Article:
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Introduction to Flatpak

Flatpak is one of app sandboxing frameworks, along with AppImage and Snap 1. Although Snap is the most famous one, I think the internal architecture of Flatpak is more reliable.

Fedora Silverblue and EndlessOS provide software installation primarily via Flathub, a central repository of Flatpak based applications 2 3.

This post briefly summarizes how to use Flatpak in terms of implementing a sample applications.

Installing Flatpak #

In Ubuntu distributions, there is no Flatpak preinstalled, while it is in Fedora. Follow [this setup guide] for Ubuntu:

# Need to add the PPA for older versions (<18.10) of Ubuntu.
$ sudo apt install flatpak

Then add the Flathub repository:

flatpak remote-add --if-not-exists flathub

Installing Flatpak Applications #

It seems Flathub Github repository contains all (not sure) Flatpak applications. I would like to install com.visualstudio.code.

Installing from Flathub #

Simply, you can install the application via:

$ flatpak install flathub com.visualstudio.code


  • flatpak install: indicates that I want to install an applicatin.
  • flathub: the name of remote; we performed flatpak remote-add flathub ... above, so this indicates it should download the application from the specified flathub repository.
  • com.visualstudio.code: the name of the application.

Thankfully, it automatically installs all dependent runtimes and SDKs.

        ID                                              Branch            Op           Remote            Download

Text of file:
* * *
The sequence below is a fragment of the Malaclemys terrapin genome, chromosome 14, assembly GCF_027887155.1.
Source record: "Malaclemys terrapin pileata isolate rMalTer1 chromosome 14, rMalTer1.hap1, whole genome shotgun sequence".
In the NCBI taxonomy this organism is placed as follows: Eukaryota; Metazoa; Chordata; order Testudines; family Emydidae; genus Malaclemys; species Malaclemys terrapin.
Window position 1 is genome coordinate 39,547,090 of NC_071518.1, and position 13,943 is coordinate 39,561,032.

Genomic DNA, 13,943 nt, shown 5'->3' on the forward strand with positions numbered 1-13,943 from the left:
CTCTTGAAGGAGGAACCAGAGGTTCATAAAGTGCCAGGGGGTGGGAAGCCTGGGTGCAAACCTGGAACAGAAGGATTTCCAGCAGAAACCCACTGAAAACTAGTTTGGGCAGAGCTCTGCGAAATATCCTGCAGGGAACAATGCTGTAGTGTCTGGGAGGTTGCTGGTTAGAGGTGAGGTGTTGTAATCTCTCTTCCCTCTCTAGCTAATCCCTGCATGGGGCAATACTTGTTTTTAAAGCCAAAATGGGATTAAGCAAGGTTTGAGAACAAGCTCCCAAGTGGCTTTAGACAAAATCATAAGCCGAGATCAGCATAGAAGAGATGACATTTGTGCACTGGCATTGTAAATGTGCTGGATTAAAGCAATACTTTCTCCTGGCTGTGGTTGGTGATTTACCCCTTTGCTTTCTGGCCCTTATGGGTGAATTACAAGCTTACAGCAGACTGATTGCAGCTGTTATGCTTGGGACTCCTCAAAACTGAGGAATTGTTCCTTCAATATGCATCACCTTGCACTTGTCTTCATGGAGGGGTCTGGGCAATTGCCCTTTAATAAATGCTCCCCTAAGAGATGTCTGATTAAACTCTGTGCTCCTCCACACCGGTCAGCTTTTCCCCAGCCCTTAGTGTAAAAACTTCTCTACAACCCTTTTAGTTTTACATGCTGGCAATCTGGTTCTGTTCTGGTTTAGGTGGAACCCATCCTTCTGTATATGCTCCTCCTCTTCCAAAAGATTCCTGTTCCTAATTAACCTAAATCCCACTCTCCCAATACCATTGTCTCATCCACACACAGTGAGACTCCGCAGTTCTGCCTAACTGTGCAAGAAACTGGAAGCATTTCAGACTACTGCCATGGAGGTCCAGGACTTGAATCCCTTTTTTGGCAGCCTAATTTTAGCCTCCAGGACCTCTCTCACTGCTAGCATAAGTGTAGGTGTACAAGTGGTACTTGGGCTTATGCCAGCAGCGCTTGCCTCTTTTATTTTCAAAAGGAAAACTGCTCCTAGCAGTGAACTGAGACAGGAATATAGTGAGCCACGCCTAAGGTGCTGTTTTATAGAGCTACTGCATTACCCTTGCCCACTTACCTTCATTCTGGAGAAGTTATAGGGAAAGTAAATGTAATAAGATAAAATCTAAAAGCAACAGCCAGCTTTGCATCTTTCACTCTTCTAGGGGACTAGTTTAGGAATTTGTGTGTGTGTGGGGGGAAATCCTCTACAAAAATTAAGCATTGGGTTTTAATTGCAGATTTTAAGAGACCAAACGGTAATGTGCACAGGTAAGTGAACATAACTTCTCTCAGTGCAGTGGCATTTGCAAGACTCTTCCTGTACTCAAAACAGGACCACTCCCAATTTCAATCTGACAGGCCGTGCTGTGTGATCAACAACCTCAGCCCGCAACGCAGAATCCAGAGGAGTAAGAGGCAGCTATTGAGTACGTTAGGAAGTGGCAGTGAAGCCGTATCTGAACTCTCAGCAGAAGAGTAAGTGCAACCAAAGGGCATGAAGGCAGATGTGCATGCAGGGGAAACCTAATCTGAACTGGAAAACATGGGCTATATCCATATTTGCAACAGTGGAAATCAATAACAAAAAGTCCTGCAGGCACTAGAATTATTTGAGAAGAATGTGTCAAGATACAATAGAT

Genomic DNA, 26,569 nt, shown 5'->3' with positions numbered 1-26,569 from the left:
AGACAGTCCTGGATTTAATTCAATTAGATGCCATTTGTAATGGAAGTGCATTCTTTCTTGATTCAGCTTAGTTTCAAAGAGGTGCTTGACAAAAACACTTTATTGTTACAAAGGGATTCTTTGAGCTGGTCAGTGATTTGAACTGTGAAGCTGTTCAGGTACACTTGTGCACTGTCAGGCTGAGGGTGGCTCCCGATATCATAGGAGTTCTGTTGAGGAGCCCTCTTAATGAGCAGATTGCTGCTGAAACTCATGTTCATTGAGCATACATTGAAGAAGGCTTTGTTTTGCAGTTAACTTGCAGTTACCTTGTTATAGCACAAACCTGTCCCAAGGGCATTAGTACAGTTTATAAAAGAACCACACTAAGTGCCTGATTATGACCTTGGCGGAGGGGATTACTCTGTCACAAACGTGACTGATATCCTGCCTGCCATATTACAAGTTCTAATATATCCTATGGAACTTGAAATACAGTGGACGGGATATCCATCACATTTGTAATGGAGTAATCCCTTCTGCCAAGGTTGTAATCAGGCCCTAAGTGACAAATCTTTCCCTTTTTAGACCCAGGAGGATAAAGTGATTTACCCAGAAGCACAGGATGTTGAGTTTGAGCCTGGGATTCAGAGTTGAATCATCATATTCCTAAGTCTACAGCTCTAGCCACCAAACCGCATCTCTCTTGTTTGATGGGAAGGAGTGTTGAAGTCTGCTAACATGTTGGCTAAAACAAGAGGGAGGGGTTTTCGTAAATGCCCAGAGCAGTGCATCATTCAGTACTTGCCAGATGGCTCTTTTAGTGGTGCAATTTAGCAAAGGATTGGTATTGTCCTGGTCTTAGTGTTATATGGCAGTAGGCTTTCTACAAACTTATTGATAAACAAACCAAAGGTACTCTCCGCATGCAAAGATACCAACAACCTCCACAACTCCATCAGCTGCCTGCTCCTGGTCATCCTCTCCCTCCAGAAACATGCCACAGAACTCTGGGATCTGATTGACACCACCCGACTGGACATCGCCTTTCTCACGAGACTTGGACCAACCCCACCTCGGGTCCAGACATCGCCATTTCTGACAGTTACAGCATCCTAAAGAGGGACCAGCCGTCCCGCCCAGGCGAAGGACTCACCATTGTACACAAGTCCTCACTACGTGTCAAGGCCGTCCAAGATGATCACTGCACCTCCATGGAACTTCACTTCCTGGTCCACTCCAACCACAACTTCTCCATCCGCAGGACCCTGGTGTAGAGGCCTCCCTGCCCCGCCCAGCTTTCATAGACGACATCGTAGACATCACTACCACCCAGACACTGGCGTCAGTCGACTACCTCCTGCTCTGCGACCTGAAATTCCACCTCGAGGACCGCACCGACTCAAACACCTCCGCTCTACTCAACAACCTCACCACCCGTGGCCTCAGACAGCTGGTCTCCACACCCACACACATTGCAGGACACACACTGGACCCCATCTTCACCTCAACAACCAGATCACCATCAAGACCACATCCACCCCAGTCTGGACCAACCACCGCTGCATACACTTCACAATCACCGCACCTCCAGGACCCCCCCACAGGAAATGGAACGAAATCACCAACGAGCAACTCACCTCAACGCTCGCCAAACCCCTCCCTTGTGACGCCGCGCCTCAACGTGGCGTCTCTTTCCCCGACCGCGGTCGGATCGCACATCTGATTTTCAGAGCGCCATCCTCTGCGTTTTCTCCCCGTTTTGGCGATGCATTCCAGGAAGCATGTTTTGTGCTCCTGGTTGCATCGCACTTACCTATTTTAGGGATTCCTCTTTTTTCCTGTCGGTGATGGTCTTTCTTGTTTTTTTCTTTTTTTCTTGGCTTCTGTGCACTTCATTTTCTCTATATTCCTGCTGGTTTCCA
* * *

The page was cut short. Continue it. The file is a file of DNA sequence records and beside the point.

1.     org.freedesktop.Platform.GL.default             19.08             i            flathub            < 89.1 MB
 2.     org.freedesktop.Platform.VAAPI.Intel            19.08             i            flathub             < 8.7 MB
 3.     org.freedesktop.Platform.openh264               2.0               i            flathub             < 1.5 MB
 4.     org.freedesktop.Sdk.Locale                      19.08             i            flathub           < 322.4 MB (partial)
 5.     org.gtk.Gtk3theme.Yaru-dark                     3.22              i            flathub           < 171.3 kB
 6.     org.freedesktop.Sdk                             19.08             i            flathub           < 578.9 MB
 7.     com.visualstudio.code                           stable            i            flathub            < 63.8 MB

Proceed with these changes to the system installation? [Y/n]:

Installing from Source Code #

If you want to modify the project and test it, you can download, build, install, and run the application from the source code. To build an application, we use flatpak-builder:

$ git clone
$ cd com.visualstudio.code; mkdir build
$ git submodule update --init
$ flatpak-builder build com.visualstudio.code.yaml


  • build: the name of target directory. Built data will be placed in here.
  • com.visualstudio.code.yaml: the name of the manifest. Flatpak apps should have their own manifest as a JSON or YAML format 4. Steam contains com.visualstudio.code.yml manifest in its root directory.

flatpak-builder does not install dependent packages, nor install the built package. Use the following options:

  • --install: automatically install the package if build succeeds
  • --install-deps-from=REMOTE: automatically install the dependent packages from REMOTE (in our case, REMOTE=flathub).
$ flatpak-builder build --install --install-deps-from=flathub com.visualstudio.code.yaml
Installing app/com.visualstudio.code/x86_64/stable
$ flatpak run com.visualstudio.code
Microsoft Visual Studio Code running with Flatpak.

--install flag installs build contents to:

  • build/export -> /var/lib/flatpak/app/<application_name>/<arch>/<tag>/<hash>/export